For the third consecutive year, certain parts of the country had below normal rainfall. But in certain parts, the rainfall was more than normal. Not only this. Sometimes there is heavy rainfall in one place, but in a place just half a kilometer away from this place, there is no sign of rainfall at all. Sometimes there are clouds in the sky everyday but the rain does not fall. These entire phenomenon should be studied and research should be undertaken to increase rainfall. There is a procedure of cloud seeding with salt by aircrafts to condense water in the clouds and induce rainfall. This procedure should be undertaken wherever and whenever there is need. Each district should have a few aircrafts for cloud seeding.
But cloud seeding is not sufficient. Sometimes, there may not be clouds at all. Now research should be undertaken on how the clouds are formed and on how cloud formation can be made artificially. Three- fourths of the area of the earth is oceans and there is continuous evaporation. With the earth getting warmer-if this is true- there should be more evaporation and more clouds and consequently more rainfall. Now there should be research on dispersing the clouds to the places where there are no clouds. India should perhaps take the initiative to set up an international research institute on rainfall, first to understand how the rainfall takes place and then to study the ways and means of increasing the rainfall.
According to FAO, India has arable land of 157 million hectares(ha). It has a population of about 1250 million people. The density of population per ha of arable land is about 8 persons.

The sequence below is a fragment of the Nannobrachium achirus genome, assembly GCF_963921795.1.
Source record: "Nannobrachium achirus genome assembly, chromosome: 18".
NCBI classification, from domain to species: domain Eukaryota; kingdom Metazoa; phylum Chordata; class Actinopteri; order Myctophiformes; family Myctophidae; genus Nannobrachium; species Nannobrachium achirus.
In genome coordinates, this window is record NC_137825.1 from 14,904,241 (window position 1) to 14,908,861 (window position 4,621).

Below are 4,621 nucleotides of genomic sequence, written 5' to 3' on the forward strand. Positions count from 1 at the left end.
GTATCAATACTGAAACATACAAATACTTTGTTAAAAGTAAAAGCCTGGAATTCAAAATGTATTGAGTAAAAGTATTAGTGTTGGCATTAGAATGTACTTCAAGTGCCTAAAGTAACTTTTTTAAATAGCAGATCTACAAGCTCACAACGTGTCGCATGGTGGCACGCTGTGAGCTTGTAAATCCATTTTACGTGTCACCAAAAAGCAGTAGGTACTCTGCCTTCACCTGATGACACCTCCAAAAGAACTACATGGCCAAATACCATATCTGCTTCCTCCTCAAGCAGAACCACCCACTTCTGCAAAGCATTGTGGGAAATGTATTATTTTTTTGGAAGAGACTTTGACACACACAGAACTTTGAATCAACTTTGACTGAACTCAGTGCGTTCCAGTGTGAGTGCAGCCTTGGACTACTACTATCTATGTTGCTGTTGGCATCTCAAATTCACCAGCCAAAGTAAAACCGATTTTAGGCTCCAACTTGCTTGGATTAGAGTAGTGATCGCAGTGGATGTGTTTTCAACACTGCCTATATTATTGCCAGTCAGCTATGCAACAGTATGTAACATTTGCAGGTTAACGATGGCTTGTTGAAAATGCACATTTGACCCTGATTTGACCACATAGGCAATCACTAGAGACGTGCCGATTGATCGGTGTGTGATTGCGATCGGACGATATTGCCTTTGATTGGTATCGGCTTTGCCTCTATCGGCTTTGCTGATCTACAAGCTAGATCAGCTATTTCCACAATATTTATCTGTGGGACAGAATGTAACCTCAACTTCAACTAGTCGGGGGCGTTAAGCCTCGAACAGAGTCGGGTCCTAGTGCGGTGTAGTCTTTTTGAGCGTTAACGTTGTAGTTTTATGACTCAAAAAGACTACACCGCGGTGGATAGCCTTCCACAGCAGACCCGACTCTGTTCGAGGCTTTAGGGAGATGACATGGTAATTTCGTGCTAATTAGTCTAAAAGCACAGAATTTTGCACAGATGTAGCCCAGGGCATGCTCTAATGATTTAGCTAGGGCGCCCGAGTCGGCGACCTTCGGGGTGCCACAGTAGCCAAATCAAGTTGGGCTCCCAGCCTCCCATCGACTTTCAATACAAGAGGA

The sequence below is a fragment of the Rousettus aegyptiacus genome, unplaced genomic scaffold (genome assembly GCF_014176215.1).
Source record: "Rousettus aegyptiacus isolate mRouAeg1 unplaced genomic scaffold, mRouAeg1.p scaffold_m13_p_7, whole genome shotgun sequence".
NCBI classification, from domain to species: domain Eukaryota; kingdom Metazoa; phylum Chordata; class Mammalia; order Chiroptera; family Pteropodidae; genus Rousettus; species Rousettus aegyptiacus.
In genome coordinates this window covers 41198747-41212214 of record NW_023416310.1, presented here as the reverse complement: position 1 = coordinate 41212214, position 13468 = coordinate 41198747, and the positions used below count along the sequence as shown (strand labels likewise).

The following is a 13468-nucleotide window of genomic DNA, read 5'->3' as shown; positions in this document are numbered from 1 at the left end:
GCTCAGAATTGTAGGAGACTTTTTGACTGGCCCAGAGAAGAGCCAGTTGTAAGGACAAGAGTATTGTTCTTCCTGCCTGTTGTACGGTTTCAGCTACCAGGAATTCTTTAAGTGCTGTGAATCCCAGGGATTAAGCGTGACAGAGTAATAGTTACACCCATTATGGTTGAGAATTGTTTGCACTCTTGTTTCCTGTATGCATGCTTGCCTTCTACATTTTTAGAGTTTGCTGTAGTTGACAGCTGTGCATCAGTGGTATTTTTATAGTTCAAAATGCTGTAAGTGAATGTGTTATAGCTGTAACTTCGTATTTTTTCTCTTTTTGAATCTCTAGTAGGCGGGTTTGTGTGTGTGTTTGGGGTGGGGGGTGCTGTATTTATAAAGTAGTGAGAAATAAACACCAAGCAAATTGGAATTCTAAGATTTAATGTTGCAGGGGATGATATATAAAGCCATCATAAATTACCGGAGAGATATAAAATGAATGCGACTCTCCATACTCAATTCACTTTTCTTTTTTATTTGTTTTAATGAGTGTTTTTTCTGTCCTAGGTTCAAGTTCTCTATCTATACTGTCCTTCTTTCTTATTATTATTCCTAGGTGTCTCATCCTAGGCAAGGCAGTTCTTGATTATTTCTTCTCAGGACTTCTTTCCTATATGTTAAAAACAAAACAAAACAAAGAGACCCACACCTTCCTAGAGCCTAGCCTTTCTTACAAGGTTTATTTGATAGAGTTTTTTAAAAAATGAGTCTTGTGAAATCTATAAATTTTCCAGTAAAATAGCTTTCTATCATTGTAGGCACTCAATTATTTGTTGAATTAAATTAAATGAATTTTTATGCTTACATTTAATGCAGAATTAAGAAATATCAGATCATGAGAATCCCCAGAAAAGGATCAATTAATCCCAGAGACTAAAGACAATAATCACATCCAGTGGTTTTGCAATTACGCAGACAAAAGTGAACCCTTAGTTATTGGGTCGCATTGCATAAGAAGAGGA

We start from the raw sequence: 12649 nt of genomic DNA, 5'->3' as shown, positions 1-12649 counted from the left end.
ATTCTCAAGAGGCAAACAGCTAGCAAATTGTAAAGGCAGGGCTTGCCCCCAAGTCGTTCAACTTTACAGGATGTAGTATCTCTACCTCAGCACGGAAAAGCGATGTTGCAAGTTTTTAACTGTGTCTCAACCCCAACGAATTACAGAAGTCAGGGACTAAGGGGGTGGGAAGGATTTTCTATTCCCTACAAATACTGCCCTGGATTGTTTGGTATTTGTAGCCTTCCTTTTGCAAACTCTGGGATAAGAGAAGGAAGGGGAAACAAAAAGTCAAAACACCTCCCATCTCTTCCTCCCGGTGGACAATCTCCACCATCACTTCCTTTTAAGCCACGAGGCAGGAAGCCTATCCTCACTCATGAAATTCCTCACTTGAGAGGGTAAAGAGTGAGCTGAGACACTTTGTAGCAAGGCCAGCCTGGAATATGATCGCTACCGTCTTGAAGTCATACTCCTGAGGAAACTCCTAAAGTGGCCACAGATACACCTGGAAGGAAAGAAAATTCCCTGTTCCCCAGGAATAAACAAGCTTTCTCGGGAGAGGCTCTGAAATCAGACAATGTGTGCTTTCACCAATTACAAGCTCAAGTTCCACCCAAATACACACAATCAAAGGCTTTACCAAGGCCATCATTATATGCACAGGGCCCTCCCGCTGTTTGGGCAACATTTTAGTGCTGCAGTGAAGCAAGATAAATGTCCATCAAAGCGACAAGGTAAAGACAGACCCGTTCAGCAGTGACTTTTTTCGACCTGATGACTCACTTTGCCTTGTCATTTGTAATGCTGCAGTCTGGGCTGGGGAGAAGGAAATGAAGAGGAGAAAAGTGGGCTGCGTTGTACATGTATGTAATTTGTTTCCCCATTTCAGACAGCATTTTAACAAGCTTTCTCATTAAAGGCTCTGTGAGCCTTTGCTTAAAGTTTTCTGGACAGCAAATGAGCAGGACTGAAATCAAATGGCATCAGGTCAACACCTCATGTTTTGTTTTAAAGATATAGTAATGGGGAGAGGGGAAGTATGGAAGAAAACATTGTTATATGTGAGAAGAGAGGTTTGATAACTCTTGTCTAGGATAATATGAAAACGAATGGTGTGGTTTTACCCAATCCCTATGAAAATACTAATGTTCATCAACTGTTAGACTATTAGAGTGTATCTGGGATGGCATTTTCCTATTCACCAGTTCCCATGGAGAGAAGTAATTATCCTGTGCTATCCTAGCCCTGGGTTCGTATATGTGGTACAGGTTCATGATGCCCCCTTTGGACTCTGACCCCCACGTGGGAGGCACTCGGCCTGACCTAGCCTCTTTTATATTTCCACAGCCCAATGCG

Bangladesh has arable land of 7.7.million ha and a population of about 155 million. The density of population per ha of arable land is about 20 persons i.e. about 2.5times that of India.
Bangladesh annually produces about 51 million MT of food grains, mostly paddy(not rice).i.e. about 330kg per head per year while India annually produces about 280 million MT(paddy taken into account- not rice)i.e. only about 225kg per head per year. It is strange that even with low per capita production India occasionally exports food grains while Bangladesh imports food grains.
Bangladesh receives rainfall of about 265 cm annually while India receives only about 110 cm of rainfall. But low production of grains in India is not due to shortage of water,It is due to under utilization of water as can be seen from the very large quantity of river water joining the sea in various parts of India.There shold be more lakes and dams in India and river and rain water should be drained in these lakes and dams .
Bangladesh takes two/three crops in a years on larger proportion of land than India. Average paddy yield in Bangladesh is also high at around 4.3 MT/ha while in India it is about 3.5 MT/ha. Thus while on an ha of arable land Bangladesh produces about 6.5 MT of food grains, India produces only about 1.8 MT(India produces coarse grains on rain fed areas where the yield is very low and this brings down annual production on an ha of land.
India needs to spend more time and energy on finding ways for better utilization of rain/river water -by linking rivers with rivers, rivers with lakes, recharging ground water etc.
Serious concerns are expressed on looming water shortages for domestic, agricultural, industrial and other uses as well as “over exploitation of sources of ground water”. These concerns seem to be unwarranted.
Water is a renewable resource. There are news items about a number of places,provinces and countries receivig highest raifall this year, witnessing wettest August, or September etc. The gound water automatically gets recharged as it rains and there is no problem in exploiting ground water. There is no question of excessive exploitation as once th water dries under ground there can be no exploitation. Moreover,the dangers of flood will be minimised when there are more open and borewells and lakes as the recharge of ground water and lakes will take much of rain water leaving lesser water to flow into the rivers.